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how to calculate the point of diminishing return on your ppc campaigns

How do you know how hard to push your PPC campaigns? If you’re under your target cost per acquisition (CPA), surely you can keep going?

Well actually, the answer is no. There comes a point when those extra sales are more costly to your business. But by calculating the point of diminishing return, you can quickly tell whether those sales are worth it or not. And the best part? There is a really quick and easy formula that helps you understand if your campaigns are as efficient as you want them to be.

what is the point of diminishing return?

The point of diminishing return is an economic principle but let’s apply it directly to a PPC campaign example. If you continue putting more budget into your campaign but your coverage stays the same, at some point, your conversion rate will go down and your CPA will go up.

In other words, after a certain point, the rate of profit from your investment cannot continue increasing if other variables remain the same. Doubling your budget does not always mean doubling your sales. Trying different tactics to increase coverage such as adding more keywords and exploring different channels may be more beneficial than increasing your budget. In doing so, your variables are not constant and you can avoid the point of diminishing return.

how to calculate the point of diminishing return

To easily illustrate how to calculate the diminishing point of return, lets mock-up a quick example based on two months of comparable spend. If in the first month, 10 sales were produced at approximately £50 per sale, that equals an overall spend of £500 for that month. In the second month, we produced 11 sales at approximately £60 per sale equalling an overall spend of £600. Let’s say we are working to a CPA target of £75. In this case, as an account, we are hitting this target. Next, we apply the math behind the point of diminishing return. Firstly, take the overall spend from each month:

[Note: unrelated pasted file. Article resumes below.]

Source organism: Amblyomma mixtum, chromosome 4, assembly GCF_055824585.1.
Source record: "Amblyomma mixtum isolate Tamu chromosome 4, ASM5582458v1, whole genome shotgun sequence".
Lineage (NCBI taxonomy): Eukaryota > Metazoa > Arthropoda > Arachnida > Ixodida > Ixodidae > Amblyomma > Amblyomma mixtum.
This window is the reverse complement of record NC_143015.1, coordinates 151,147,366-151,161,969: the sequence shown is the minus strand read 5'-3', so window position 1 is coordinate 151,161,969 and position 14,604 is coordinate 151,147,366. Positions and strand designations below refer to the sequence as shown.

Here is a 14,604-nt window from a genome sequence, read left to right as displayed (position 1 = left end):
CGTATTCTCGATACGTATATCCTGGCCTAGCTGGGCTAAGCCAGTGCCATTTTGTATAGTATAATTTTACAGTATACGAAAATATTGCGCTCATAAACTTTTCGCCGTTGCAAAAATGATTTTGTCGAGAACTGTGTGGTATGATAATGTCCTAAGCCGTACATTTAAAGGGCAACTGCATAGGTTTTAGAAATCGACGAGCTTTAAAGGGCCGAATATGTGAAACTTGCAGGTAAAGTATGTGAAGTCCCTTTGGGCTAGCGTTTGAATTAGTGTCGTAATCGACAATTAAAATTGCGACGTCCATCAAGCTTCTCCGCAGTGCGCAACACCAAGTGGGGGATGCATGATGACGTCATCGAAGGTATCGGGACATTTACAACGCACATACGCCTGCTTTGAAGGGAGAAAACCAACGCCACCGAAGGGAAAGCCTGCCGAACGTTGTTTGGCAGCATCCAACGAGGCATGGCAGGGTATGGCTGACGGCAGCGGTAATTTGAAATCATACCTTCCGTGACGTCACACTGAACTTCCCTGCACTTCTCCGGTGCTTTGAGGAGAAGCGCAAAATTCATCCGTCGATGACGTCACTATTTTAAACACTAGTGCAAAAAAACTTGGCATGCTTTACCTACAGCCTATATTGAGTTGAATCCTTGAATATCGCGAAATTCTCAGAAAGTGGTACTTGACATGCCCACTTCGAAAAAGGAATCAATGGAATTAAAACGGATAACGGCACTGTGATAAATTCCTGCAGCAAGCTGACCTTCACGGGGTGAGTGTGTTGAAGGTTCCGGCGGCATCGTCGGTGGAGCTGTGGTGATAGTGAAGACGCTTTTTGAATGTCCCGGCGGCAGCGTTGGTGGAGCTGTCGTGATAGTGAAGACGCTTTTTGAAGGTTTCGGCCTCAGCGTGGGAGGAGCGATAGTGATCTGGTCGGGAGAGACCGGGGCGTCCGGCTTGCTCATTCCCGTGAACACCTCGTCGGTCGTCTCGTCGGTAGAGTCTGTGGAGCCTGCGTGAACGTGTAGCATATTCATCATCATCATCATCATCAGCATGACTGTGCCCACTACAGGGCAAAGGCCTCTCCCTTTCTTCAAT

• 10 x 50 = £500 spend

  • 11 x 60 = £660 spend

Then subtract the £500 spend from the £660 spend and you can instantly see the account only received one additional sale for that £160. As such, the account has exceeded the point of diminishing returning as the CPA has gone over the £75 target which doesn’t make that sale worthwhile. It’s a very simple formula and one that can be applied to your own account to understand whether your PPC campaigns are performing efficiently. In many cases, you need to do more than just raising your budget to see results. If you would like to find out how you can optimise the performance of your campaigns, get in touch.